Sister Sally and her community are still grieving the victims’ deaths but say they have “fully surrendered” to the will of God.

In the memorandum, Sister Sally urges Christians “to pray that their blood will be the seeds for peace in the Middle East and to stop ISIS.”

Elderly survivors of the gruesome attack.

Elderly survivors of the gruesome attack.

According to PressTV (http://www.presstv.ir), no individual or group has so far claimed responsibility for the carnage, but sources close to Yemen’s fugitive former President Abd Rabbuh Mansur Hadi blamed it on the Islamic State [Dae’sh] (IS) terrorists.

Yemen has been under Saudi airstrikes on a daily basis since the regime in Riyadh launched its military aggression against the impoverished country in late March 2015, in a bid to undermine the Houthi Ansarullah movement and restore power to Hadi, a staunch ally of Riyadh.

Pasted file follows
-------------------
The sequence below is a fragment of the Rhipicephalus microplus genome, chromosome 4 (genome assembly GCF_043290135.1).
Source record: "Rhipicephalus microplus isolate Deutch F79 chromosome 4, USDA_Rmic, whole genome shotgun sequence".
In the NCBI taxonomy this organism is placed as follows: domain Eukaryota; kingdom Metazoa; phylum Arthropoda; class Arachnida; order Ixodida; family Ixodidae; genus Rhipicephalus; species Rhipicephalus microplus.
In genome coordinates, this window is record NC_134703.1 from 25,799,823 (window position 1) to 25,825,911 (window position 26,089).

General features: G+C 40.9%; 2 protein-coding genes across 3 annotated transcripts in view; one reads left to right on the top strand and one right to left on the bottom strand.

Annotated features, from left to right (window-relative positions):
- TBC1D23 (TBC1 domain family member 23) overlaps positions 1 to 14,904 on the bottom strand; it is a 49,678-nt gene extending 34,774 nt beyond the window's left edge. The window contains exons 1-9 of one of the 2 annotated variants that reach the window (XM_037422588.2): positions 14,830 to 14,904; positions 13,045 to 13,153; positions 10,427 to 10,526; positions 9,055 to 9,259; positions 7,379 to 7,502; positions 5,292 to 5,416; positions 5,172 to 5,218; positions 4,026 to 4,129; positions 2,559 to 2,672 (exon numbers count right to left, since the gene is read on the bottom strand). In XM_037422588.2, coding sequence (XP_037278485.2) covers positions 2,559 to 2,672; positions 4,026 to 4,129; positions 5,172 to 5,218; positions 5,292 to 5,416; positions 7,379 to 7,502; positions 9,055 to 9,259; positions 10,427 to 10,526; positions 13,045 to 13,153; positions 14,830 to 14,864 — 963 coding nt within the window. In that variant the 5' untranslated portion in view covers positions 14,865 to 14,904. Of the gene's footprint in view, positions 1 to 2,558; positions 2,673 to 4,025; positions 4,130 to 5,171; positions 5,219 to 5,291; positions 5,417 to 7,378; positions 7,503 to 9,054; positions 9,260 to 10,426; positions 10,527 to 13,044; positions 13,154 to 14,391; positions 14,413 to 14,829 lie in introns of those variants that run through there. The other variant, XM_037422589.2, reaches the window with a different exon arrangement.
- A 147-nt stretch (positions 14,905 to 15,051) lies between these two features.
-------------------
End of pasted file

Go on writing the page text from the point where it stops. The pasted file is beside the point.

Exploiting the chaos in Yemen, Islamic State (Dae’sh), which is mainly operating in Syria and Iraq, has been able to infiltrate the country.

The Yemen-based al-Qaeda in the Arabian Peninsula (AQAP) has also taken advantage of the volatile conditions and the breakdown of security in Yemen since the beginning of the Saudi war to tighten its grip on parts of southeastern Yemen.

By Dan Wooding, Founder of the ASSIST News Service